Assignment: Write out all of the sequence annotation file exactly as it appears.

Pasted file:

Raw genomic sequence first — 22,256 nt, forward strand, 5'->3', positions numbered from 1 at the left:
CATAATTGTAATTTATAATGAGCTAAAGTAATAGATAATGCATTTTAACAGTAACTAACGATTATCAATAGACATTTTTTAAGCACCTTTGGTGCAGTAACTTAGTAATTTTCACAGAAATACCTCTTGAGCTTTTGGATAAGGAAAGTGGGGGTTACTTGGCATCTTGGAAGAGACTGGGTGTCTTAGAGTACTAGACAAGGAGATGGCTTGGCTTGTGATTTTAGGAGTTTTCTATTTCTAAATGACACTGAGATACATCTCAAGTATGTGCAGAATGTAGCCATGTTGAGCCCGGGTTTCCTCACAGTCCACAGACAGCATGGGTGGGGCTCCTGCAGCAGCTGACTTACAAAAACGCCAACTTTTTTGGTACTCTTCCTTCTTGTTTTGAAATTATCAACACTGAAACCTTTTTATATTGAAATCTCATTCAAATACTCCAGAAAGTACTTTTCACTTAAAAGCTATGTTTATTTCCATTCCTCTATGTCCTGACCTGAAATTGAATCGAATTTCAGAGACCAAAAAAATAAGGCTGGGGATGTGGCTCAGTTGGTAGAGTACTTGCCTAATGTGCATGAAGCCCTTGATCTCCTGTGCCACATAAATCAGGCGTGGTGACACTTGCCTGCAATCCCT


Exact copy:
Raw genomic sequence first — 22,256 nt, forward strand, 5'->3', positions numbered from 1 at the left:
CATAATTGTAATTTATAATGAGCTAAAGTAATAGATAATGCATTTTAACAGTAACTAACGATTATCAATAGACATTTTTTAAGCACCTTTGGTGCAGTAACTTAGTAATTTTCACAGAAATACCTCTTGAGCTTTTGGATAAGGAAAGTGGGGGTTACTTGGCATCTTGGAAGAGACTGGGTGTCTTAGAGTACTAGACAAGGAGATGGCTTGGCTTGTGATTTTAGGAGTTTTCTATTTCTAAATGACACTGAGATACATCTCAAGTATGTGCAGAATGTAGCCATGTTGAGCCCGGGTTTCCTCACAGTCCACAGACAGCATGGGTGGGGCTCCTGCAGCAGCTGACTTACAAAAACGCCAACTTTTTTGGTACTCTTCCTTCTTGTTTTGAAATTATCAACACTGAAACCTTTTTATATTGAAATCTCATTCAAATACTCCAGAAAGTACTTTTCACTTAAAAGCTATGTTTATTTCCATTCCTCTATGTCCTGACCTGAAATTGAATCGAATTTCAGAGACCAAAAAAATAAGGCTGGGGATGTGGCTCAGTTGGTAGAGTACTTGCCTAATGTGCATGAAGCCCTTGATCTCCTGTGCCACATAAATCAGGCGTGGTGACACTTGCCTGCAATCCCT